Today, R0b asked a question that many people have been posing: just how many times does the National Government think it can spend the “profits” it’s “made” by selling off viable money-making New Zealand assets?
So I had a wee dig. Bear in mind, I’m not an economist; I’m just a citizen trying to find out where her money’s being spent.
On the other hand, I help run a household, so apparently this makes me just as qualified as the next person to determine whether the Nats are good economic managers.
Let’s start with the income. 2012 Treasury forecasts suggested a price of $6 billion for selling off 49% of Mighty River Power, Meridian, Genesis Energy and Solid Energy, and part of the publicly-owned chunk of Air New Zealand.
The proceeds of these sales go towards the “Future Investment Fund” – which isn’t really a fund, more a guideline.
Now that’s just a Treasury forecast, so put what faith in that that you wish.
What we have in hand is $1.7 billion from the sale of Mighty River Power. (And this was at the low end of the initial $1.6-1.9b estimate of its value, so let’s add that fact to any niggles we feel about Treasury’s forecasts while we’re at it.)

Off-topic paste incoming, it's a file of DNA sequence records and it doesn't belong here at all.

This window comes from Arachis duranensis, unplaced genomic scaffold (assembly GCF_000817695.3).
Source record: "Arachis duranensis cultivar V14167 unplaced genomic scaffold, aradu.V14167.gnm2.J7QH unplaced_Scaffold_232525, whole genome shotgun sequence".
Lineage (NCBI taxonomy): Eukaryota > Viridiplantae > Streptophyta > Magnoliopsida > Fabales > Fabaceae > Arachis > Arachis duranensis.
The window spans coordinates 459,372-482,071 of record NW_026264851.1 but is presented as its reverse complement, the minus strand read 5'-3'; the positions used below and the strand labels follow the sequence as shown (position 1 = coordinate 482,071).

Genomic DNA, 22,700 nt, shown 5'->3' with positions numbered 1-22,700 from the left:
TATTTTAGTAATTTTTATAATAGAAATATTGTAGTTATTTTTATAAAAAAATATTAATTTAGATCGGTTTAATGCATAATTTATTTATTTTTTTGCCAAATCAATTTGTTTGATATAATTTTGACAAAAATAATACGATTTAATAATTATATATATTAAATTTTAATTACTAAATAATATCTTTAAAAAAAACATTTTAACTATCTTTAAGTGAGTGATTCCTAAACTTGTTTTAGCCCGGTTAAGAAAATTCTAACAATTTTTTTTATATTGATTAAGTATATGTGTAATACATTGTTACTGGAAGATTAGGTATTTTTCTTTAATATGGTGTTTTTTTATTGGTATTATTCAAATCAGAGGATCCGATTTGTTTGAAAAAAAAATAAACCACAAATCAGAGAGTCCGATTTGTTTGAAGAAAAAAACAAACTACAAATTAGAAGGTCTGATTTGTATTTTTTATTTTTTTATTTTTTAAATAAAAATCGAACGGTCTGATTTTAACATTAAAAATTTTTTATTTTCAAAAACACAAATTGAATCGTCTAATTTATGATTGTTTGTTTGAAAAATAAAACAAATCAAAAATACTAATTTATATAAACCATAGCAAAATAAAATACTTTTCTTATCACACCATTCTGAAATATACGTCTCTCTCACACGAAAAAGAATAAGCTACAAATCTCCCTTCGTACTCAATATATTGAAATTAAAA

Somewhere along the line this has become $2.1 billion added to the Future Investment Fund.
Now, to the spending.
National has committed from the Future Investment Fund:
Phew, that’s a mighty list of stuff!
A mighty list of stuff costing $5.26 billion dollars. Out of $6 billion dollars we don’t even have yet.
And that’s ignoring the Government’s earlier statements about reducing our debt by $6 billion. That’s ignoring the fact that the Future Investment Fund only funds capital expenditure, not operating expenditure.
That’s ignoring the millions in the cost of consultants and advertising already spent trying to hike up the price of Mighty River Power.
If we were a household, we’d be sticking a fancy new fridge on hire purchase while promising to put the Xbox on Trademe some time next month, honest, I reckon it’ll pull in $600, and doing nothing about the credit card debt we racked up taking the lads out for Friday night Jagerbombs. Oh, and that new fridge? Uses three times as much electricity, but we haven’t put aside any extra cash for the power bill.
Does this look like good economic management to you?